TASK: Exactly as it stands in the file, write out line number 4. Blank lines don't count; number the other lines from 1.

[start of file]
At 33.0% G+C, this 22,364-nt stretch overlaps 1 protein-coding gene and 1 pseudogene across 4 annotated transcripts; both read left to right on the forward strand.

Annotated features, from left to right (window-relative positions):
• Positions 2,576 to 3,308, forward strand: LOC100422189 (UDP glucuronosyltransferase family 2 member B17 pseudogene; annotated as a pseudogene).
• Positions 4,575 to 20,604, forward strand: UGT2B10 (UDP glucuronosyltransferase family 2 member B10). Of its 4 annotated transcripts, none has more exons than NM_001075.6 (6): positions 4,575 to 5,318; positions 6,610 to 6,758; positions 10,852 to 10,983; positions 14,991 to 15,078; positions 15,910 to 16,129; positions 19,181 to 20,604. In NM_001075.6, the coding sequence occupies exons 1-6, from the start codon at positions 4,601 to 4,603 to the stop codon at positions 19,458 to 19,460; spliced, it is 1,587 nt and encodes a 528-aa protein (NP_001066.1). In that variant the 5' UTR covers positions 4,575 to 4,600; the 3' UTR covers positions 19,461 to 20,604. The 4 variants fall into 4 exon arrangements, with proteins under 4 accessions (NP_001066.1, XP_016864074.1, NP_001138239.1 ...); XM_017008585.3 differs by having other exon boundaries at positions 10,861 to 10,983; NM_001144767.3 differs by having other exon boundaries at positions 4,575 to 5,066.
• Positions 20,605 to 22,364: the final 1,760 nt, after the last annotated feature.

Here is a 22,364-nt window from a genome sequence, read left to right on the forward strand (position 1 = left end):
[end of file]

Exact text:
• Positions 4,575 to 20,604, forward strand: UGT2B10 (UDP glucuronosyltransferase family 2 member B10). Of its 4 annotated transcripts, none has more exons than NM_001075.6 (6): positions 4,575 to 5,318; positions 6,610 to 6,758; positions 10,852 to 10,983; positions 14,991 to 15,078; positions 15,910 to 16,129; positions 19,181 to 20,604. In NM_001075.6, the coding sequence occupies exons 1-6, from the start codon at positions 4,601 to 4,603 to the stop codon at positions 19,458 to 19,460; spliced, it is 1,587 nt and encodes a 528-aa protein (NP_001066.1). In that variant the 5' UTR covers positions 4,575 to 4,600; the 3' UTR covers positions 19,461 to 20,604. The 4 variants fall into 4 exon arrangements, with proteins under 4 accessions (NP_001066.1, XP_016864074.1, NP_001138239.1 ...); XM_017008585.3 differs by having other exon boundaries at positions 10,861 to 10,983; NM_001144767.3 differs by having other exon boundaries at positions 4,575 to 5,066.